Pressing of the opposition while not in possession has become a basic characteristic of Rudi Garcia’s side. Led by their hardworking midfield, Roma’s wide men and lone striker are always seen closing down the opposition in a bid to regain possession. They’ve been excellent in preventing the opponents time and space to create anything meaningful.

More Reading | Roma 2-0 Napoli: Tactical Analysis

Allegri’s men play a slow approach, willing to keep the ball in defense and allow the attackers to make forward runs; the safest way to create something and ensure ball retention. But when faced against a side like Roma that press from the front, half of Milan’s possession based play is lost. It meant that Milan were forced into playing long balls over the top onto their attacking players.

Roma Pressing

The illustration above portrays Roma’s high pressing approach, with the players attacking both the player in possession and his passing option. Five Milan men in the defensive zone are tracked by five Roma players. Milan couldn’t afford to pass the ball out or dribble it to safety, long balls were the only option.

This pressing game was seen all across the pitch, even in the centre of the park. There was absolutely no space given to Milan to play their football, gaps were instantly closed and Milan’s man in possession was constantly tracked.

middle press

Balotelli, in this illustration, has dropped to midfield to receive the ball, as soon as the ball has found his feet, Roma players crowd around him and prevent him from playing with the ball. It also meant that other Milan midfielders were left free, but Roma were able to cover effectively close down and cover the players in possession.

De Sciglio’s defensive shift

As the game wore on, Milan’s defensive play improved, but rather than being solid, it seemed more desperate. Either way, it proved to be effective as Roma, despite being offered space in midfield, failed to create much further upfield.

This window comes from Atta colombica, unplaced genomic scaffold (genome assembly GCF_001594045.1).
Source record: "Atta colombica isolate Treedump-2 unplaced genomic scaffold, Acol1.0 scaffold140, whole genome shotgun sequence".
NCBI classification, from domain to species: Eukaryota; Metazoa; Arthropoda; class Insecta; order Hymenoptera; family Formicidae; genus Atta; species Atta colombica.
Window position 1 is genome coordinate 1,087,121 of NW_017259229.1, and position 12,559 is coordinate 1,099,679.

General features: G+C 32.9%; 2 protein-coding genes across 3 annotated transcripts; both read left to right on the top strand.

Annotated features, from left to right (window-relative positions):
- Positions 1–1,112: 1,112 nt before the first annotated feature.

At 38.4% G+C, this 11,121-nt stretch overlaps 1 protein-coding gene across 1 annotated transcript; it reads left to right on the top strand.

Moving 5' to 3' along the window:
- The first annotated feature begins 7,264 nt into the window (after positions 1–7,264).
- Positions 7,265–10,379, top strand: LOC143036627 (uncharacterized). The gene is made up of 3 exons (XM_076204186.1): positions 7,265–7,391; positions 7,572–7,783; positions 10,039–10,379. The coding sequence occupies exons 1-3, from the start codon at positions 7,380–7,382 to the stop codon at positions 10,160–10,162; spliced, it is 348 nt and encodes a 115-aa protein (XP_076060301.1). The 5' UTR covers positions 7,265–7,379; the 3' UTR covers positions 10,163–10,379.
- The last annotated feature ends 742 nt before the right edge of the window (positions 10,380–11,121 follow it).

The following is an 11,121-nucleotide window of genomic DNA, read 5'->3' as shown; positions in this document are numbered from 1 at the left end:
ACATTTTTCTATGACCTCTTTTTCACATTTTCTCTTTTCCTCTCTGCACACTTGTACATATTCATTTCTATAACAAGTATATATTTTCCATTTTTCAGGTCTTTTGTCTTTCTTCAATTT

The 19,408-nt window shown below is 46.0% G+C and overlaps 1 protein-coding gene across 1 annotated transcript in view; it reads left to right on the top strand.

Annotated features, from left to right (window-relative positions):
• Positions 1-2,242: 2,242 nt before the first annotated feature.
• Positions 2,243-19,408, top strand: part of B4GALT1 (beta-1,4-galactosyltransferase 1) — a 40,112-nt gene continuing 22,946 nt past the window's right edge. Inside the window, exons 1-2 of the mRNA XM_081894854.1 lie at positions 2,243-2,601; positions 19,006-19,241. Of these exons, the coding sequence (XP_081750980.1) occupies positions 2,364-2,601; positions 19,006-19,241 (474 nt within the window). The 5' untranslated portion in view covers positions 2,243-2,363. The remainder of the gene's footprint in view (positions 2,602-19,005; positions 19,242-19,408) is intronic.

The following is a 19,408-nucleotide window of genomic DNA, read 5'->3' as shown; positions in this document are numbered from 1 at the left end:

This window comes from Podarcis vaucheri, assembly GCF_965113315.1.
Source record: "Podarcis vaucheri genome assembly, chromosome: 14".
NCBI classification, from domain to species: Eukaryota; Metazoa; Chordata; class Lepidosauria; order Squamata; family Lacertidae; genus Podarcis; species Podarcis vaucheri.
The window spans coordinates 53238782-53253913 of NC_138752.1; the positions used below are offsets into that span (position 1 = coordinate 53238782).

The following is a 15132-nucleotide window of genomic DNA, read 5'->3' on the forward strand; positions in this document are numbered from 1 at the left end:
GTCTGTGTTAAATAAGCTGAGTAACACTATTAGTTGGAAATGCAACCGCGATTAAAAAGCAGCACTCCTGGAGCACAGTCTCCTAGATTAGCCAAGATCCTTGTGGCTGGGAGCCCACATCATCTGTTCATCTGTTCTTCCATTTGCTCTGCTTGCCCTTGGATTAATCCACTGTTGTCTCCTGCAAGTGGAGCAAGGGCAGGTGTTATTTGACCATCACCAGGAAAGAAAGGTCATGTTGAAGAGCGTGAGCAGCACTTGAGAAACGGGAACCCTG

More Reading | AC Milan 0-2 Fiorentina: Tactical Analysis

As seen in the first example, Milan left the central areas unmanned, but moved quickly to close down the wide areas. A lot of Roma’s game, in attacking areas, arised from the left flank as they looked to make full use of Ljajic’s form. The left flank was a popular attacking avenue and Roma saw a lot of the ball in this region.

Credits: Squawka.com

Credits: Squawka.com

As seen in the illustration above, the ball was often in Roma’s midfield (mainly in deeper areas) as the trio looked to recycle the ball with the hopes of creating opportunities, but more importantly ensuring retention of the ball. The left flank, played primarily by Ljajic, was a popular area as well. Unfortunately for the capital club, Milan were adept at nullifying the threat, and De Sciglio must be given credit for this.

The youngster, though negligible in an attacking sense, was solid at defending for the side. 6 tackles, and 6 interceptions on Roma’s left flank was extremely effective in a defensive sense.

Credits: Squawka.com

Credits: Squawka.com

It meant that despite having possession in the wide areas, Roma failed to create anything meaningful. The first goal was scored as a result of a throughball from this area, but then on Roma failed to make Milan play. Roma attempted 8 crosses (including corners) from this flank, with only one finding a team-mate, the rest were wasted opportunities.

Credits: Squawka.com

Credits: Squawka.com

Where does this leave them?

The draw, although a fair result, didn’t do any good to either side. It has left AC Milan 9 points behind the final Europa League spot, but interestingly (and worryingly) they are now just 6 points above the relegation zone.

Roma, despite their incredible start, now find themselves 5 points behind defending champions Juventus, and a run of 5 draws in their last 6 games.

What did you’ll think of the game? Leave a comment below.

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CLICK HERE TO READ OUR OTHER TACTICAL ANALYSES

Sami Faizullah